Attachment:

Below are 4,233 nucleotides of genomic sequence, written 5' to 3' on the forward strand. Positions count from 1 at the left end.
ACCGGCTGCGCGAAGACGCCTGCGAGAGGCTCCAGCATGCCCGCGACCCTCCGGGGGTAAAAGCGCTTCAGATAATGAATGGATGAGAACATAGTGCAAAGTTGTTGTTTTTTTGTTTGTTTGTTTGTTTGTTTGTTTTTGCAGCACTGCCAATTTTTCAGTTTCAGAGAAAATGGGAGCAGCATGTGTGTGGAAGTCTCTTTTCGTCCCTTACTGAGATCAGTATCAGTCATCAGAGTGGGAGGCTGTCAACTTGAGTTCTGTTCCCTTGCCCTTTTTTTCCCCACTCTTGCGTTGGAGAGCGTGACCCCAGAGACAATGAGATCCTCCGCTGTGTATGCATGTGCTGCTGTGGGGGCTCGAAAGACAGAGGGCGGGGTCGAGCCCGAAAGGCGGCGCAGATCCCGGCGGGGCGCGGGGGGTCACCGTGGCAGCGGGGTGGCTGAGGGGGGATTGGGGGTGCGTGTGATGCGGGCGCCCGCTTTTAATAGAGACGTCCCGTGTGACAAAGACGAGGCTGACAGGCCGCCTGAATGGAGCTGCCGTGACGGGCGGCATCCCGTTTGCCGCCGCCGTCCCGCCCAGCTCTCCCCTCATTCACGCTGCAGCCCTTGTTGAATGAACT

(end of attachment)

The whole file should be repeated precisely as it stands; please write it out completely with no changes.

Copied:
Below are 4,233 nucleotides of genomic sequence, written 5' to 3' on the forward strand. Positions count from 1 at the left end.
ACCGGCTGCGCGAAGACGCCTGCGAGAGGCTCCAGCATGCCCGCGACCCTCCGGGGGTAAAAGCGCTTCAGATAATGAATGGATGAGAACATAGTGCAAAGTTGTTGTTTTTTTGTTTGTTTGTTTGTTTGTTTGTTTTTGCAGCACTGCCAATTTTTCAGTTTCAGAGAAAATGGGAGCAGCATGTGTGTGGAAGTCTCTTTTCGTCCCTTACTGAGATCAGTATCAGTCATCAGAGTGGGAGGCTGTCAACTTGAGTTCTGTTCCCTTGCCCTTTTTTTCCCCACTCTTGCGTTGGAGAGCGTGACCCCAGAGACAATGAGATCCTCCGCTGTGTATGCATGTGCTGCTGTGGGGGCTCGAAAGACAGAGGGCGGGGTCGAGCCCGAAAGGCGGCGCAGATCCCGGCGGGGCGCGGGGGGTCACCGTGGCAGCGGGGTGGCTGAGGGGGGATTGGGGGTGCGTGTGATGCGGGCGCCCGCTTTTAATAGAGACGTCCCGTGTGACAAAGACGAGGCTGACAGGCCGCCTGAATGGAGCTGCCGTGACGGGCGGCATCCCGTTTGCCGCCGCCGTCCCGCCCAGCTCTCCCCTCATTCACGCTGCAGCCCTTGTTGAATGAACT